Peter and the rest of the Twelve could not have just profess such faith in Jesus on the spot.  It is the result of a process.  Peter says, “We have come to believe and are convinced.”

Faith is first and foremost a gift from God.  However, Peter and his friends “have come to believe” in Jesus because they have been with him, listened to him, and shared life with him.

Only by spending time with Jesus can we come to believe and are convinced that he has the words of eternal life and that he is the Holy One of God.  

August 18, 2018

20th Sunday - B (August 19, 2018)

The Eucharist – The Gift of Eternal Life

In the Gospel of John, Jesus uses the phrase “eternal life” more than he does in all 3 other Gospels combine.  This is a major theme in John’s faith in Jesus.

In Chapter 3, Jesus speaks of eternal life as the gift of God’s love for the world in giving his only Son: “God so loved the world that he gave his only Son, so that everyone who believes in him might not perish but might have eternal life.”  (3:16).

Later, Jesus prays during the Last Supper, summarizing his mission that he spoke of in 3:16: “Now this is eternal life, that they should know you, the only true God, and the one whom you sent, Jesus Christ.”  Knowing Jesus is having eternal life.

And in today’s Gospel, Jesus speaks of his body and blood as the gift of eternal life already given to us even now.  “Whoever eats my flesh and drinks my blood has eternal life.”  (Note:  the verb is in the present tense).

Knowing Jesus is not some abstract knowledge.  In his body and blood, we encounter the Divine and God’s loving gift of eternal life.

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August 11, 2018

19th Sunday - B (August 12, 2018)

“My Flesh for the Life of the World”
John 6:41-51

In this short passage, 10 verses in total, Jesus repeats five times the universality of God’s salvation. Though they are different, the words “whoever,” “anyone,” and “everyone” convey the same meaning. 

God’s salvation is given to all humanity in the coming, death, and resurrection of God’s only Son, Jesus Christ.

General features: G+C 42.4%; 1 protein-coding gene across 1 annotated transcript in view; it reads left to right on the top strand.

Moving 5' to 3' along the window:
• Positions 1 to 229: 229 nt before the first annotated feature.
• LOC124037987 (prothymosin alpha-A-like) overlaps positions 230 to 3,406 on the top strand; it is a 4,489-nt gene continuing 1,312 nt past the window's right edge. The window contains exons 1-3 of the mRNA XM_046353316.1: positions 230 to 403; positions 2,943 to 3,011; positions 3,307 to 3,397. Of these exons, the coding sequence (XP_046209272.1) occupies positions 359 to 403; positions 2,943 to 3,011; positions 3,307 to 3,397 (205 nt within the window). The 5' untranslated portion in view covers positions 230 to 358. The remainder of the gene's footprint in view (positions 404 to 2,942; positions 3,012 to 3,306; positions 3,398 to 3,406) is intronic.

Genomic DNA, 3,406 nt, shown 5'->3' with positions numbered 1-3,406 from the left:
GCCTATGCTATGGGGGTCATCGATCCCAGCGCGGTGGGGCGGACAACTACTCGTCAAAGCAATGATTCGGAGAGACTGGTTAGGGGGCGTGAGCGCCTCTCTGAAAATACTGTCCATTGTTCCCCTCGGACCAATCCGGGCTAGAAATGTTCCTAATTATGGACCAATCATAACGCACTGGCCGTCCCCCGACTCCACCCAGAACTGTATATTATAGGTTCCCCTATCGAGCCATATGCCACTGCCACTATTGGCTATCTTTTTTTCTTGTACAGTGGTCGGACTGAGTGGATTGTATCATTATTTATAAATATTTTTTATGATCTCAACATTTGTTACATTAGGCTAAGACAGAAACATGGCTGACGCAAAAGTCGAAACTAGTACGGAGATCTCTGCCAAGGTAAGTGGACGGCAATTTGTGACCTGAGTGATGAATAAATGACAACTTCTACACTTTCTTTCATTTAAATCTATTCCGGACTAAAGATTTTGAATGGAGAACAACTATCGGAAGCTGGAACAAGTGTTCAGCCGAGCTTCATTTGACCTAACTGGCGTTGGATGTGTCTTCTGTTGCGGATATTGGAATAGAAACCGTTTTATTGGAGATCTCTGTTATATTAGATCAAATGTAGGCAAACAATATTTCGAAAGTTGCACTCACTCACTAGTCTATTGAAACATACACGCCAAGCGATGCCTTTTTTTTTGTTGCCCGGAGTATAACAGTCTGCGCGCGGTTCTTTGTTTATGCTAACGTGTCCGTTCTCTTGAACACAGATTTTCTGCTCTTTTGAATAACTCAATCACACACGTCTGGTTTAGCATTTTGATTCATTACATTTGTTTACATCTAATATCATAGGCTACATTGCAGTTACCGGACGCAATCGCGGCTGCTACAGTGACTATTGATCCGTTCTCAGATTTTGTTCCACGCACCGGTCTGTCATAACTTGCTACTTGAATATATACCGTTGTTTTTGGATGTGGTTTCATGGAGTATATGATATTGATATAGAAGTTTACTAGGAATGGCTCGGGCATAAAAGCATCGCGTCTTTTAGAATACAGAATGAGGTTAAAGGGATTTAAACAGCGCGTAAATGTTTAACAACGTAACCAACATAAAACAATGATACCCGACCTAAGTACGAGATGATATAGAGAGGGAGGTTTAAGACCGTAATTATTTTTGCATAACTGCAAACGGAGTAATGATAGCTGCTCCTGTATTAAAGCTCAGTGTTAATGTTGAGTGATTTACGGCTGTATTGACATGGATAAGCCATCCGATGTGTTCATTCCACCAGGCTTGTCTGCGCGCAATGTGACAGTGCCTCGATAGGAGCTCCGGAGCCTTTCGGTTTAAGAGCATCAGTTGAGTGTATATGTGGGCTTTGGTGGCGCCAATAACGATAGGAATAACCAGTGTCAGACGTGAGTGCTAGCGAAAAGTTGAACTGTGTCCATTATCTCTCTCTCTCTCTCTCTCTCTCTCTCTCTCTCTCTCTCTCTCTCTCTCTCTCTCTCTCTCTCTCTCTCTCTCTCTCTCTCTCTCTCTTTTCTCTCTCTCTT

This salvation continues to be given to us today in the Eucharist – “The bread that I will give is my flesh for the life of the world.” 

August 4, 2018

18th Sunday - B (August 5, 2018)

“Give Us This Bread Always”

People went looking for Jesus because they “ate the loaves and were filled.”  Now they want more of the same kind of bread.

That causes them to lose sight of the greater gift Jesus has for them – “the bread of life.”

What things that do not last forever, or desire and expectation of them, draw me away from the bread of life?

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July 28, 2018

17th Sunday - B (July 29, 2018)


Beginning today, for five Sundays, instead of the Gospel of Mark, we’ll have Chapter 6 from the Gospel of John. Jesus speaks of himself as the Bread of Life for the most part of this chapter.

The chapter begins with this miracle.  And John certainly highlights the abundance of the food that Jesus gives.

What humans can offer is so limited.  “Two hundred days’ wages worth of food would not be enough for each of them to have a little.”  “A boy has five barley loaves and two fish; but what good are these for so many?”

In contrast, Jesus gave them “as much as they wanted.”  There was “more than they could eat.”  They “had their fill.”  And there were still twelve full baskets of leftovers.  

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July 22, 2018

16th Sunday - B (July 22, 2018)

Jesus Christ – the Source and Model of Compassion 

Jesus gives us brothers and sisters to love and he shows us how to be compassionate. 

St. Paul, a Jew, calls the Gentile Ephesians his “brothers and sisters.”  He then gives the source of this relationship.  It is Christ who has brought all into God’s family by his blood on the cross (2nd Reading).

And Jesus himself is the ultimate model of compassion – “his heart was moved with pity” for the people when he saw them “like sheep without a shepherd.”   

Jesus' attitude should challenge me to ask if I discriminate people who are different.  Moreover, do I live the compassion of Jesus in treating other people in my life?